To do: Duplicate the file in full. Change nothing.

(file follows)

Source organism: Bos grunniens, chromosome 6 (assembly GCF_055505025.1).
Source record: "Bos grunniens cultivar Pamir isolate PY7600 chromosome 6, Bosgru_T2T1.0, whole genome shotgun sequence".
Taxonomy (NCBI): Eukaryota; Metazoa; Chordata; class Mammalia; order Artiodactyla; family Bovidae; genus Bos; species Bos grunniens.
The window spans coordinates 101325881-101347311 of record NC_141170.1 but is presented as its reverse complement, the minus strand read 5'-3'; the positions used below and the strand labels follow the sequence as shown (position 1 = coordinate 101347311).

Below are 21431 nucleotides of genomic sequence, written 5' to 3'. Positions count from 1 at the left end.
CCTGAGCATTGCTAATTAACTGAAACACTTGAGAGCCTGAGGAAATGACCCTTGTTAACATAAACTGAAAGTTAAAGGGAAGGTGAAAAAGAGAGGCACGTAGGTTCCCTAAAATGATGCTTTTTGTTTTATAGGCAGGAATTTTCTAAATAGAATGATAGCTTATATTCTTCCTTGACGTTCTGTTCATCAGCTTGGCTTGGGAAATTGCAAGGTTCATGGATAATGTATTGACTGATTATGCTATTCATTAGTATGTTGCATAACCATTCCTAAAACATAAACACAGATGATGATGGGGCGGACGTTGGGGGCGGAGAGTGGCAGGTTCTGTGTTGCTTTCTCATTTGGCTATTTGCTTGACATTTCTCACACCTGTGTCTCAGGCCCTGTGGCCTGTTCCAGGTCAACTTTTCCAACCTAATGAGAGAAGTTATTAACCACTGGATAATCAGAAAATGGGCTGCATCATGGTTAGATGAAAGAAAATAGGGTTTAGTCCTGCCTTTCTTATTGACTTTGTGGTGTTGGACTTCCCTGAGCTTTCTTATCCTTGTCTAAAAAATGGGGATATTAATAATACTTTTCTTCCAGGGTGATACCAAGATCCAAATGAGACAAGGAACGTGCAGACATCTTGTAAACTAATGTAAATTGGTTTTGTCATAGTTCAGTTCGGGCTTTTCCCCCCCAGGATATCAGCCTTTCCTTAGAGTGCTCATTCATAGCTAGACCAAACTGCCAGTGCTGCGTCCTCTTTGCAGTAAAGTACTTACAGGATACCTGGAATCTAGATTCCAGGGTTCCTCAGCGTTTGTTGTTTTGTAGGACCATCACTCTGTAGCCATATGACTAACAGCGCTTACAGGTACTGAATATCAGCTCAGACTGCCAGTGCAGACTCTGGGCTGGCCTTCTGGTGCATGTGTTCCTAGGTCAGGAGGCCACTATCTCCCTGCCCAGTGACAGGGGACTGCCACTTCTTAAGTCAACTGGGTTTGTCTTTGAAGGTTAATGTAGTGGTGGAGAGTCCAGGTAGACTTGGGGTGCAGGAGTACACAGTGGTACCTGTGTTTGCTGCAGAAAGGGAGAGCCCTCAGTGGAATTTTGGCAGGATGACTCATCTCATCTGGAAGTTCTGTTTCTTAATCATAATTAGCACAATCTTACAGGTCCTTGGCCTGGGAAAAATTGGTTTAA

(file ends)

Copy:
Source organism: Bos grunniens, chromosome 6 (assembly GCF_055505025.1).
Source record: "Bos grunniens cultivar Pamir isolate PY7600 chromosome 6, Bosgru_T2T1.0, whole genome shotgun sequence".
Taxonomy (NCBI): Eukaryota; Metazoa; Chordata; class Mammalia; order Artiodactyla; family Bovidae; genus Bos; species Bos grunniens.
The window spans coordinates 101325881-101347311 of record NC_141170.1 but is presented as its reverse complement, the minus strand read 5'-3'; the positions used below and the strand labels follow the sequence as shown (position 1 = coordinate 101347311).

Below are 21431 nucleotides of genomic sequence, written 5' to 3'. Positions count from 1 at the left end.
CCTGAGCATTGCTAATTAACTGAAACACTTGAGAGCCTGAGGAAATGACCCTTGTTAACATAAACTGAAAGTTAAAGGGAAGGTGAAAAAGAGAGGCACGTAGGTTCCCTAAAATGATGCTTTTTGTTTTATAGGCAGGAATTTTCTAAATAGAATGATAGCTTATATTCTTCCTTGACGTTCTGTTCATCAGCTTGGCTTGGGAAATTGCAAGGTTCATGGATAATGTATTGACTGATTATGCTATTCATTAGTATGTTGCATAACCATTCCTAAAACATAAACACAGATGATGATGGGGCGGACGTTGGGGGCGGAGAGTGGCAGGTTCTGTGTTGCTTTCTCATTTGGCTATTTGCTTGACATTTCTCACACCTGTGTCTCAGGCCCTGTGGCCTGTTCCAGGTCAACTTTTCCAACCTAATGAGAGAAGTTATTAACCACTGGATAATCAGAAAATGGGCTGCATCATGGTTAGATGAAAGAAAATAGGGTTTAGTCCTGCCTTTCTTATTGACTTTGTGGTGTTGGACTTCCCTGAGCTTTCTTATCCTTGTCTAAAAAATGGGGATATTAATAATACTTTTCTTCCAGGGTGATACCAAGATCCAAATGAGACAAGGAACGTGCAGACATCTTGTAAACTAATGTAAATTGGTTTTGTCATAGTTCAGTTCGGGCTTTTCCCCCCCAGGATATCAGCCTTTCCTTAGAGTGCTCATTCATAGCTAGACCAAACTGCCAGTGCTGCGTCCTCTTTGCAGTAAAGTACTTACAGGATACCTGGAATCTAGATTCCAGGGTTCCTCAGCGTTTGTTGTTTTGTAGGACCATCACTCTGTAGCCATATGACTAACAGCGCTTACAGGTACTGAATATCAGCTCAGACTGCCAGTGCAGACTCTGGGCTGGCCTTCTGGTGCATGTGTTCCTAGGTCAGGAGGCCACTATCTCCCTGCCCAGTGACAGGGGACTGCCACTTCTTAAGTCAACTGGGTTTGTCTTTGAAGGTTAATGTAGTGGTGGAGAGTCCAGGTAGACTTGGGGTGCAGGAGTACACAGTGGTACCTGTGTTTGCTGCAGAAAGGGAGAGCCCTCAGTGGAATTTTGGCAGGATGACTCATCTCATCTGGAAGTTCTGTTTCTTAATCATAATTAGCACAATCTTACAGGTCCTTGGCCTGGGAAAAATTGGTTTAA